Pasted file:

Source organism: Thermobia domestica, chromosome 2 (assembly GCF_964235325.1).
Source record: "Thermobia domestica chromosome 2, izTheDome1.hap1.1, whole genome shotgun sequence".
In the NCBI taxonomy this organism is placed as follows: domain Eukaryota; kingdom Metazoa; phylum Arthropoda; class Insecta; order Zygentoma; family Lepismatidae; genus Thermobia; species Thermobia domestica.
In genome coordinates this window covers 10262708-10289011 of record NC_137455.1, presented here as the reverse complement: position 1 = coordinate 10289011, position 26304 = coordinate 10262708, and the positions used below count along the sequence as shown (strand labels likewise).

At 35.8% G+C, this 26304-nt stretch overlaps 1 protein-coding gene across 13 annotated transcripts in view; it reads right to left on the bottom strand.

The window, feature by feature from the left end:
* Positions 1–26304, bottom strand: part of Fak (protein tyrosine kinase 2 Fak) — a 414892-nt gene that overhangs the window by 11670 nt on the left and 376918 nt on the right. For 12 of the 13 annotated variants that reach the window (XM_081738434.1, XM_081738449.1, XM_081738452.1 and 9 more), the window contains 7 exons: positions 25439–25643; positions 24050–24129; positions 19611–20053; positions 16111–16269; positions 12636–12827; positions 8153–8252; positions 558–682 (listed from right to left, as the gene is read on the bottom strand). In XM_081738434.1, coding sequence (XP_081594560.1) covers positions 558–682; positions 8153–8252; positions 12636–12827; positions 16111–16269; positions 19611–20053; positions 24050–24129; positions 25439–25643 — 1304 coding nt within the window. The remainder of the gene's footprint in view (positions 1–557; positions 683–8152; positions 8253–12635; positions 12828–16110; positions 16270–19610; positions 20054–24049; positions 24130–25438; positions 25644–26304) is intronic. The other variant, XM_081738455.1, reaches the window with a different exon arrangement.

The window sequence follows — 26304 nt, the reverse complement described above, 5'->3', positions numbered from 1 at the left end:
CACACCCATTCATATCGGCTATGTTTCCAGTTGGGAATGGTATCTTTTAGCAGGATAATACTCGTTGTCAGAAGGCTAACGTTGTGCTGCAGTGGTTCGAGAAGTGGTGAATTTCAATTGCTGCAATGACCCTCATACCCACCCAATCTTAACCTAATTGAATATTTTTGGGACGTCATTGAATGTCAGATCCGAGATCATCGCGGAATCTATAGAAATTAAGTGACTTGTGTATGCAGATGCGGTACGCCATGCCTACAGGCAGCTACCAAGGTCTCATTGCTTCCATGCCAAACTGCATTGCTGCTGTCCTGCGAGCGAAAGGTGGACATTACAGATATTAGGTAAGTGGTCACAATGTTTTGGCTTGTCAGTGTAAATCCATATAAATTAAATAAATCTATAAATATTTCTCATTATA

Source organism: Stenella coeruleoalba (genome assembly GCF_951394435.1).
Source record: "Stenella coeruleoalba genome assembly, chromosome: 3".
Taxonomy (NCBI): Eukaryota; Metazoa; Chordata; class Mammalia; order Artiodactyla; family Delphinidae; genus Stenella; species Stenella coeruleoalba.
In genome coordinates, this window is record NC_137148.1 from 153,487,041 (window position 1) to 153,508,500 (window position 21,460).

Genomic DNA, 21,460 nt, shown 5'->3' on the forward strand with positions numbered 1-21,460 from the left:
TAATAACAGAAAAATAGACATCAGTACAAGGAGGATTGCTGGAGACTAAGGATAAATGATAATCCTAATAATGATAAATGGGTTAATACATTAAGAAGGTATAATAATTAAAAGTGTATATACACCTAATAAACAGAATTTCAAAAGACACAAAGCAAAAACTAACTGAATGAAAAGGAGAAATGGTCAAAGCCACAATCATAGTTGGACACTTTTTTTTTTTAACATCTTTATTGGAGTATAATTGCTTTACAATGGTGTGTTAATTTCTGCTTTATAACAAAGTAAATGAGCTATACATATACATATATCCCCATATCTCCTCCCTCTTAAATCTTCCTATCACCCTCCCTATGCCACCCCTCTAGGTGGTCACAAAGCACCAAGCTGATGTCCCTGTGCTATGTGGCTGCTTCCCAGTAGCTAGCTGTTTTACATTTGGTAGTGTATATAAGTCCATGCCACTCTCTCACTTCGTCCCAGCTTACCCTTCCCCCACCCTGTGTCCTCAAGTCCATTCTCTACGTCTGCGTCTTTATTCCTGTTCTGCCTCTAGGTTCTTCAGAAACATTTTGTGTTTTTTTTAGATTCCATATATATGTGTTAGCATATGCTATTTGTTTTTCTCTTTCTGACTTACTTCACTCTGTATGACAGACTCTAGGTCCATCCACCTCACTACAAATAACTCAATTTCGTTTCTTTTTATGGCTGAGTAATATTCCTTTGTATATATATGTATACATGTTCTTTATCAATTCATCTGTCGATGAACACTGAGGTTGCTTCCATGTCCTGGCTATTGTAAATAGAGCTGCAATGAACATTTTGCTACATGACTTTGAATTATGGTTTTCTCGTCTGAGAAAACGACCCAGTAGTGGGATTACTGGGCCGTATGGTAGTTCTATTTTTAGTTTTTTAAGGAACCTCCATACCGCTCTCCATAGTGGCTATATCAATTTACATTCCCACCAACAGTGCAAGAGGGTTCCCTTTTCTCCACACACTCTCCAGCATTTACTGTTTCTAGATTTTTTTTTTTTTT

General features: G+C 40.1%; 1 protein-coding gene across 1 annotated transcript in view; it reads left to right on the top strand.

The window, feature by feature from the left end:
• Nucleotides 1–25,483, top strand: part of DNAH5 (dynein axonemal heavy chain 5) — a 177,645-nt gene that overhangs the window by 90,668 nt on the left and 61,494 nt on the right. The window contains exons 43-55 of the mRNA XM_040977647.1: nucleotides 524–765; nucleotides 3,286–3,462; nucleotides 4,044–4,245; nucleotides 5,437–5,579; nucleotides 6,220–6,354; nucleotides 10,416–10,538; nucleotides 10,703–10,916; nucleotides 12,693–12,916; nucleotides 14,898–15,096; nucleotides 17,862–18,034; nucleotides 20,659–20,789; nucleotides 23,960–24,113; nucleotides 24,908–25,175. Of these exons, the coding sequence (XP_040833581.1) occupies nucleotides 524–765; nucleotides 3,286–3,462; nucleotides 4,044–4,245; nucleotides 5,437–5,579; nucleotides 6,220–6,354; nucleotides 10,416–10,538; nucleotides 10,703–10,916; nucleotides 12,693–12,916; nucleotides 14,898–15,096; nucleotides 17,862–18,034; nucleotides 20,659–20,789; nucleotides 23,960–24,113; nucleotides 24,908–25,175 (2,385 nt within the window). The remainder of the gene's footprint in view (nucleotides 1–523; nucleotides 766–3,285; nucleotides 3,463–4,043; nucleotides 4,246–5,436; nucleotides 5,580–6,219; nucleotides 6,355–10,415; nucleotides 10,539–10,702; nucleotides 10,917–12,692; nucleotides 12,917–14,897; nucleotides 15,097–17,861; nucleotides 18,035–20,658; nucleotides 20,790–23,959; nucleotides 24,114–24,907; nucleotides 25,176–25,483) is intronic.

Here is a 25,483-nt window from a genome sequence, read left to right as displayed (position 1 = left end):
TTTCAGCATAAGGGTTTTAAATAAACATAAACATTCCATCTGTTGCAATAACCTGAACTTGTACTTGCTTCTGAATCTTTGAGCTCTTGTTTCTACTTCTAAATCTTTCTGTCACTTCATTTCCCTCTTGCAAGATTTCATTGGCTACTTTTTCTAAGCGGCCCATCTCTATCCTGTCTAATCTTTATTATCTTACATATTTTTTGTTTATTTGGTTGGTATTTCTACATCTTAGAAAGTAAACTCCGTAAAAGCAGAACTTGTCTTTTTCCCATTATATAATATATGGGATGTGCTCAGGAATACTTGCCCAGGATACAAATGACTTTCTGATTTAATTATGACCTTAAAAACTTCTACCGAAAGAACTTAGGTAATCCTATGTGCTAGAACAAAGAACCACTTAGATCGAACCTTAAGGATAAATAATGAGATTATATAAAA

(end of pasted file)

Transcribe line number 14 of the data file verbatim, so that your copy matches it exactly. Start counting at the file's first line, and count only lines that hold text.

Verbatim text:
Genomic DNA, 21,460 nt, shown 5'->3' on the forward strand with positions numbered 1-21,460 from the left: